ABSTRACT

Our study introduces analyst/investor days, a new disclosure medium that allows for private interactions with influential market participants. We also highlight interdependencies in the choice and information content of analyst/investor days and conference presentations, a well-researched disclosure medium that similarly allows for private interactions. Analyst/investor days are less frequent, but with longer duration and greater price impact than conference presentations. They are mostly hosted by firms that already have opportunities to interact with investors at conferences, but whose complex and diverse activities make the short duration and rigid format of a conference presentation an imperfect solution to these firms' information problems. Analyst/investor days and conference presentations tend to occur in different quarters, consistent with their competing for the time and attention of senior management. When these two mediums are scheduled in close temporal proximity to each other, analyst/investor days diminish the information content of conference presentations, but not vice versa, consistent with managers' favoring analyst/investor days over conference presentations as a disclosure medium.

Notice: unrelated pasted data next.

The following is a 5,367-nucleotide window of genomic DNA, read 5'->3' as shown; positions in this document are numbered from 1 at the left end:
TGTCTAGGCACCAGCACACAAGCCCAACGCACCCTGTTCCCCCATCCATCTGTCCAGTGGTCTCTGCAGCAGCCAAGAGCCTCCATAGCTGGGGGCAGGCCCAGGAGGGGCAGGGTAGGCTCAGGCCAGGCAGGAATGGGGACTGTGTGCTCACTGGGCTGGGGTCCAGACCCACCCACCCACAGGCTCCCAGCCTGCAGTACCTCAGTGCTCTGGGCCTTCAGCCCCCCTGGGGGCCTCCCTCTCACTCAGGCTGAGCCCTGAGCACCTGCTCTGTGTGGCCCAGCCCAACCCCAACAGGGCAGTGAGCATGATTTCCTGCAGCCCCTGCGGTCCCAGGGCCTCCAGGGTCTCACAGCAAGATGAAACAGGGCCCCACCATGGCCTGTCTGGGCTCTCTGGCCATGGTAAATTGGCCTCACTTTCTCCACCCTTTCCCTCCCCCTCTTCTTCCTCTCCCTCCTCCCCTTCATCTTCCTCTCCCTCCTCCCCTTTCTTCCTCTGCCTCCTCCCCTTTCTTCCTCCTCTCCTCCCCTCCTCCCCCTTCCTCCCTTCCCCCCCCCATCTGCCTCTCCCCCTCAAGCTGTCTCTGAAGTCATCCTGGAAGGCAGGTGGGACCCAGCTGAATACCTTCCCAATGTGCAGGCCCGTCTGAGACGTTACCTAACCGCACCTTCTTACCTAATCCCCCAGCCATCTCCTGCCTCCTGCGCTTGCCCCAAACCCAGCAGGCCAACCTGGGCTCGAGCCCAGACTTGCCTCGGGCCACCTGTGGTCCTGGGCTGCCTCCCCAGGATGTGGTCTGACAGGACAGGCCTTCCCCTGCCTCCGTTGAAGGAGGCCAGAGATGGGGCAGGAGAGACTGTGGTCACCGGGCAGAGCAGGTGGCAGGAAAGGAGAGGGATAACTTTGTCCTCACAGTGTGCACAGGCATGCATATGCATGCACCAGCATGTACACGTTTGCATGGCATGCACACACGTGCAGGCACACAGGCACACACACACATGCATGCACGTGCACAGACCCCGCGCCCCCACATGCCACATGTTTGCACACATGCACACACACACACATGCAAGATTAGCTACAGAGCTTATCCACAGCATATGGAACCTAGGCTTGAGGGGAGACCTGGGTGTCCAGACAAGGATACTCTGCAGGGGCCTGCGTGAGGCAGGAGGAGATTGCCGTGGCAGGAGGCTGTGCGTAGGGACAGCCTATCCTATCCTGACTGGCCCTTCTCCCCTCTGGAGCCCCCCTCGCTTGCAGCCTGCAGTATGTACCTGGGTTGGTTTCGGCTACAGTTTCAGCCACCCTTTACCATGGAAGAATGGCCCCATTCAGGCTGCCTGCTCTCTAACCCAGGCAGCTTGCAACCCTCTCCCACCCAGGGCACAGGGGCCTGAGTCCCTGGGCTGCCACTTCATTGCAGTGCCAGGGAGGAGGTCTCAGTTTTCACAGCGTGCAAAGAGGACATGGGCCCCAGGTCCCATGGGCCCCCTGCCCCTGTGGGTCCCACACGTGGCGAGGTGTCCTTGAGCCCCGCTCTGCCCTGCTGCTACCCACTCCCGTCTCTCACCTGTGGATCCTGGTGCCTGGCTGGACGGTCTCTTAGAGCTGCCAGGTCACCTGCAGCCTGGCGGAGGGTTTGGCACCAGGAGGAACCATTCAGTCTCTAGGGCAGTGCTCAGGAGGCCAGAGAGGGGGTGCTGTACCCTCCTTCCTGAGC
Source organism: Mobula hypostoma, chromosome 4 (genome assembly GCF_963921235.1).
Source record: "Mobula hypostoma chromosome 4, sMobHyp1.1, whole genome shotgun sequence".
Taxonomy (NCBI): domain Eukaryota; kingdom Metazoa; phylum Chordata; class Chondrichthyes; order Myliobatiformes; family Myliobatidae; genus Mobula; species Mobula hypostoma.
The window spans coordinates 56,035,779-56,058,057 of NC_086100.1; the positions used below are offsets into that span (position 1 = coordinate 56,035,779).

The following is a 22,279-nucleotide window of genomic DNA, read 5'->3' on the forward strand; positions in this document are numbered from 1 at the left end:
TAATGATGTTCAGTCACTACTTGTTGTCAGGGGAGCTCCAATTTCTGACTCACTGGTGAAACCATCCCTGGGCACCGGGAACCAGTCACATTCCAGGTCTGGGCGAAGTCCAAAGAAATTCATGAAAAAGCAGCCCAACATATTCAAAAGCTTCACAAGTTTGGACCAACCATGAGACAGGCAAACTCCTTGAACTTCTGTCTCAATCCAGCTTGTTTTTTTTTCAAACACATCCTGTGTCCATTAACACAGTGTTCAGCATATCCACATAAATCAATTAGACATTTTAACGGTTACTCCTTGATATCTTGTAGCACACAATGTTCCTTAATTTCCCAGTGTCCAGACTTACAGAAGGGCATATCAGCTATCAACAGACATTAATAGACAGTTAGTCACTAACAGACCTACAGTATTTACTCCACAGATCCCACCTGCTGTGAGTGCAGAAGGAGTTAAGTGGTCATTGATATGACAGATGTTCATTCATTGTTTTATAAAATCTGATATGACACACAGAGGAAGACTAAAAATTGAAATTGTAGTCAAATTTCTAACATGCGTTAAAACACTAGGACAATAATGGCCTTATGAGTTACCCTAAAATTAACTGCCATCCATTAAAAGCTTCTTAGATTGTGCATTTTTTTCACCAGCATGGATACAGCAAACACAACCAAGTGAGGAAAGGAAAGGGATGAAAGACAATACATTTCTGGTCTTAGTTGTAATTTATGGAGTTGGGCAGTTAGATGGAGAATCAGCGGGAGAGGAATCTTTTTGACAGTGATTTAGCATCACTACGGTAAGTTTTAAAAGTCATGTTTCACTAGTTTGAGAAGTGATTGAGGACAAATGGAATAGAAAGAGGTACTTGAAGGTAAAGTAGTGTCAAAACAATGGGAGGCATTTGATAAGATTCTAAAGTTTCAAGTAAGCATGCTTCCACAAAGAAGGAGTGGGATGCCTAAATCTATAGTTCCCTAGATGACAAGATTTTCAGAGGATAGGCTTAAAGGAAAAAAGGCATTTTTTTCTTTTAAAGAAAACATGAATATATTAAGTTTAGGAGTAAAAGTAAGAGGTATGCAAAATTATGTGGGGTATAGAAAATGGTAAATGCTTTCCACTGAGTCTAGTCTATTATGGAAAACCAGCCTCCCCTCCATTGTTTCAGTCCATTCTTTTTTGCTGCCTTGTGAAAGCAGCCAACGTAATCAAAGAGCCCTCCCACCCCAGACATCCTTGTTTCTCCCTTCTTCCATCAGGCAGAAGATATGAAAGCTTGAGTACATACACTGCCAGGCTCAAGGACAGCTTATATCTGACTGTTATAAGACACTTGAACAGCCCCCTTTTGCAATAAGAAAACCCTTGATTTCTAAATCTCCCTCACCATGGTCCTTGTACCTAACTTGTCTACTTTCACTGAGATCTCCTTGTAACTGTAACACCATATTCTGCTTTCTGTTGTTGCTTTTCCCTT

JEL Classifications: D82; M41; G11; G12; G14.

Data Availability: Data are publicly available from the sources identified in the paper.

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